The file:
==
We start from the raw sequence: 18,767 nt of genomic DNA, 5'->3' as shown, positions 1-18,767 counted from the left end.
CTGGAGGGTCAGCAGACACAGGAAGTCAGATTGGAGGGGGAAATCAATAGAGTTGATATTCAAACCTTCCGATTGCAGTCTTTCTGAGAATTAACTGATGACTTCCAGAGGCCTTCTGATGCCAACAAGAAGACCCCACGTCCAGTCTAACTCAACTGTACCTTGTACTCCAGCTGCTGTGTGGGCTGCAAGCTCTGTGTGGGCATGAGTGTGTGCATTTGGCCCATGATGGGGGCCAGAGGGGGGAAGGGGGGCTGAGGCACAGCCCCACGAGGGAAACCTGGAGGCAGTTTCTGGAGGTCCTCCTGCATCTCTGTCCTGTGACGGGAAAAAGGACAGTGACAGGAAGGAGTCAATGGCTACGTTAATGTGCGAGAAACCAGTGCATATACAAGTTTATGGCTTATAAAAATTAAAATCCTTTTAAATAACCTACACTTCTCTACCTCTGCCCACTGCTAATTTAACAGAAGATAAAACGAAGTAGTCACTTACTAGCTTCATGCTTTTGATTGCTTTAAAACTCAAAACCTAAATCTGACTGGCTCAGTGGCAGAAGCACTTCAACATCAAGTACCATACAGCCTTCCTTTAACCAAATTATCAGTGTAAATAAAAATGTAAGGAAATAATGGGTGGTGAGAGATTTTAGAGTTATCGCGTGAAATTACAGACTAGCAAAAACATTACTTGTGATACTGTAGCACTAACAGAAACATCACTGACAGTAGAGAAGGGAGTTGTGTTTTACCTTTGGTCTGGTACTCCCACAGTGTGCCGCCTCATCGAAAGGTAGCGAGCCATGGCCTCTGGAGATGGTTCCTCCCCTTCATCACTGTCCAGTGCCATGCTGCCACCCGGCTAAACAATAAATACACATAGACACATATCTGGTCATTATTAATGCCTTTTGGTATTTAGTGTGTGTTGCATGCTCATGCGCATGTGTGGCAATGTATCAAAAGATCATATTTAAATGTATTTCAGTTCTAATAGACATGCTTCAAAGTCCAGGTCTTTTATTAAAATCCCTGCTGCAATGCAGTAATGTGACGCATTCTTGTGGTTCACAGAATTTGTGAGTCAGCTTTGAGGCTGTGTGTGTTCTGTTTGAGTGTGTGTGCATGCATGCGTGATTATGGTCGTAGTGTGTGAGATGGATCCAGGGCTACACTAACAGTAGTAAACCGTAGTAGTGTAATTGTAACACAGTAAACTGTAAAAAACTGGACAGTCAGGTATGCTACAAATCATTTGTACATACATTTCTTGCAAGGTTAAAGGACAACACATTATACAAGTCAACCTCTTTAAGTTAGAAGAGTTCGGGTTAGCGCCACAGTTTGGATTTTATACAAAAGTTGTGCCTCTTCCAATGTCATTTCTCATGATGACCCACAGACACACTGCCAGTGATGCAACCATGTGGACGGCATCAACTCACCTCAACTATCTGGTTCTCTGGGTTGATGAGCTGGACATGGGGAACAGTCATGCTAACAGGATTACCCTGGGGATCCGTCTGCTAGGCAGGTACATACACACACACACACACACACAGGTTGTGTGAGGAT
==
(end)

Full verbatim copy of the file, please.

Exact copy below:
We start from the raw sequence: 18,767 nt of genomic DNA, 5'->3' as shown, positions 1-18,767 counted from the left end.
CTGGAGGGTCAGCAGACACAGGAAGTCAGATTGGAGGGGGAAATCAATAGAGTTGATATTCAAACCTTCCGATTGCAGTCTTTCTGAGAATTAACTGATGACTTCCAGAGGCCTTCTGATGCCAACAAGAAGACCCCACGTCCAGTCTAACTCAACTGTACCTTGTACTCCAGCTGCTGTGTGGGCTGCAAGCTCTGTGTGGGCATGAGTGTGTGCATTTGGCCCATGATGGGGGCCAGAGGGGGGAAGGGGGGCTGAGGCACAGCCCCACGAGGGAAACCTGGAGGCAGTTTCTGGAGGTCCTCCTGCATCTCTGTCCTGTGACGGGAAAAAGGACAGTGACAGGAAGGAGTCAATGGCTACGTTAATGTGCGAGAAACCAGTGCATATACAAGTTTATGGCTTATAAAAATTAAAATCCTTTTAAATAACCTACACTTCTCTACCTCTGCCCACTGCTAATTTAACAGAAGATAAAACGAAGTAGTCACTTACTAGCTTCATGCTTTTGATTGCTTTAAAACTCAAAACCTAAATCTGACTGGCTCAGTGGCAGAAGCACTTCAACATCAAGTACCATACAGCCTTCCTTTAACCAAATTATCAGTGTAAATAAAAATGTAAGGAAATAATGGGTGGTGAGAGATTTTAGAGTTATCGCGTGAAATTACAGACTAGCAAAAACATTACTTGTGATACTGTAGCACTAACAGAAACATCACTGACAGTAGAGAAGGGAGTTGTGTTTTACCTTTGGTCTGGTACTCCCACAGTGTGCCGCCTCATCGAAAGGTAGCGAGCCATGGCCTCTGGAGATGGTTCCTCCCCTTCATCACTGTCCAGTGCCATGCTGCCACCCGGCTAAACAATAAATACACATAGACACATATCTGGTCATTATTAATGCCTTTTGGTATTTAGTGTGTGTTGCATGCTCATGCGCATGTGTGGCAATGTATCAAAAGATCATATTTAAATGTATTTCAGTTCTAATAGACATGCTTCAAAGTCCAGGTCTTTTATTAAAATCCCTGCTGCAATGCAGTAATGTGACGCATTCTTGTGGTTCACAGAATTTGTGAGTCAGCTTTGAGGCTGTGTGTGTTCTGTTTGAGTGTGTGTGCATGCATGCGTGATTATGGTCGTAGTGTGTGAGATGGATCCAGGGCTACACTAACAGTAGTAAACCGTAGTAGTGTAATTGTAACACAGTAAACTGTAAAAAACTGGACAGTCAGGTATGCTACAAATCATTTGTACATACATTTCTTGCAAGGTTAAAGGACAACACATTATACAAGTCAACCTCTTTAAGTTAGAAGAGTTCGGGTTAGCGCCACAGTTTGGATTTTATACAAAAGTTGTGCCTCTTCCAATGTCATTTCTCATGATGACCCACAGACACACTGCCAGTGATGCAACCATGTGGACGGCATCAACTCACCTCAACTATCTGGTTCTCTGGGTTGATGAGCTGGACATGGGGAACAGTCATGCTAACAGGATTACCCTGGGGATCCGTCTGCTAGGCAGGTACATACACACACACACACACACACAGGTTGTGTGAGGAT